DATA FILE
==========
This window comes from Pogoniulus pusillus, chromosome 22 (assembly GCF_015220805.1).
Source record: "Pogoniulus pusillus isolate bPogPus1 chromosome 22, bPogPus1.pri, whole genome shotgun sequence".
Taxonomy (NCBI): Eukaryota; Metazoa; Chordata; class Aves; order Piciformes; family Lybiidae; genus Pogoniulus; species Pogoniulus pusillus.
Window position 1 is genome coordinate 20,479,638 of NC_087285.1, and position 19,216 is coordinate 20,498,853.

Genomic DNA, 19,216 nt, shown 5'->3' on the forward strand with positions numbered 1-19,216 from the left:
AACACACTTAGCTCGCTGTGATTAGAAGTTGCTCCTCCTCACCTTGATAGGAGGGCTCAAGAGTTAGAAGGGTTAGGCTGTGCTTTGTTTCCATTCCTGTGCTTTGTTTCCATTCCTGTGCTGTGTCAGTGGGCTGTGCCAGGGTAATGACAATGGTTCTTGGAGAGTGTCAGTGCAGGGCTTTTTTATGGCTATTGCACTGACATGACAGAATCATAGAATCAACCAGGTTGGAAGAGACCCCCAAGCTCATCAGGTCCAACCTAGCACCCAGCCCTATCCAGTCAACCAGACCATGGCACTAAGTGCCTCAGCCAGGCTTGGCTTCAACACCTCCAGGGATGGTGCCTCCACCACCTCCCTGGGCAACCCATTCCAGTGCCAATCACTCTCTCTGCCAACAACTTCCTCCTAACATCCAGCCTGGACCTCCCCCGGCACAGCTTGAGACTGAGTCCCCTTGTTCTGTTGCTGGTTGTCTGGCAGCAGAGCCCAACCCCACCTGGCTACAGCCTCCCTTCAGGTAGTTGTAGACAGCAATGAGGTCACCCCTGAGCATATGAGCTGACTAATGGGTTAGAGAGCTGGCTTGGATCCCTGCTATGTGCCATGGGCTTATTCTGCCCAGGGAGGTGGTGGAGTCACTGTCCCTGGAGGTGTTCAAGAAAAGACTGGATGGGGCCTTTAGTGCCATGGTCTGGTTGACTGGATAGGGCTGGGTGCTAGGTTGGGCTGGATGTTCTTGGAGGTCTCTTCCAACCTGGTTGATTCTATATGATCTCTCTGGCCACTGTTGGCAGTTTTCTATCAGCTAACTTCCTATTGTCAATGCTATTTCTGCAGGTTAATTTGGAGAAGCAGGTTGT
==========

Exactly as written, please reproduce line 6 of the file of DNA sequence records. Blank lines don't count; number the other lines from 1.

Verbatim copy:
AACACACTTAGCTCGCTGTGATTAGAAGTTGCTCCTCCTCACCTTGATAGGAGGGCTCAAGAGTTAGAAGGGTTAGGCTGTGCTTTGTTTCCATTCCTGTGCTTTGTTTCCATTCCTGTGCTGTGTCAGTGGGCTGTGCCAGGGTAATGACAATGGTTCTTGGAGAGTGTCAGTGCAGGGCTTTTTTATGGCTATTGCACTGACATGACAGAATCATAGAATCAACCAGGTTGGAAGAGACCCCCAAGCTCATCAGGTCCAACCTAGCACCCAGCCCTATCCAGTCAACCAGACCATGGCACTAAGTGCCTCAGCCAGGCTTGGCTTCAACACCTCCAGGGATGGTGCCTCCACCACCTCCCTGGGCAACCCATTCCAGTGCCAATCACTCTCTCTGCCAACAACTTCCTCCTAACATCCAGCCTGGACCTCCCCCGGCACAGCTTGAGACTGAGTCCCCTTGTTCTGTTGCTGGTTGTCTGGCAGCAGAGCCCAACCCCACCTGGCTACAGCCTCCCTTCAGGTAGTTGTAGACAGCAATGAGGTCACCCCTGAGCATATGAGCTGACTAATGGGTTAGAGAGCTGGCTTGGATCCCTGCTATGTGCCATGGGCTTATTCTGCCCAGGGAGGTGGTGGAGTCACTGTCCCTGGAGGTGTTCAAGAAAAGACTGGATGGGGCCTTTAGTGCCATGGTCTGGTTGACTGGATAGGGCTGGGTGCTAGGTTGGGCTGGATGTTCTTGGAGGTCTCTTCCAACCTGGTTGATTCTATATGATCTCTCTGGCCACTGTTGGCAGTTTTCTATCAGCTAACTTCCTATTGTCAATGCTATTTCTGCAGGTTAATTTGGAGAAGCAGGTTGT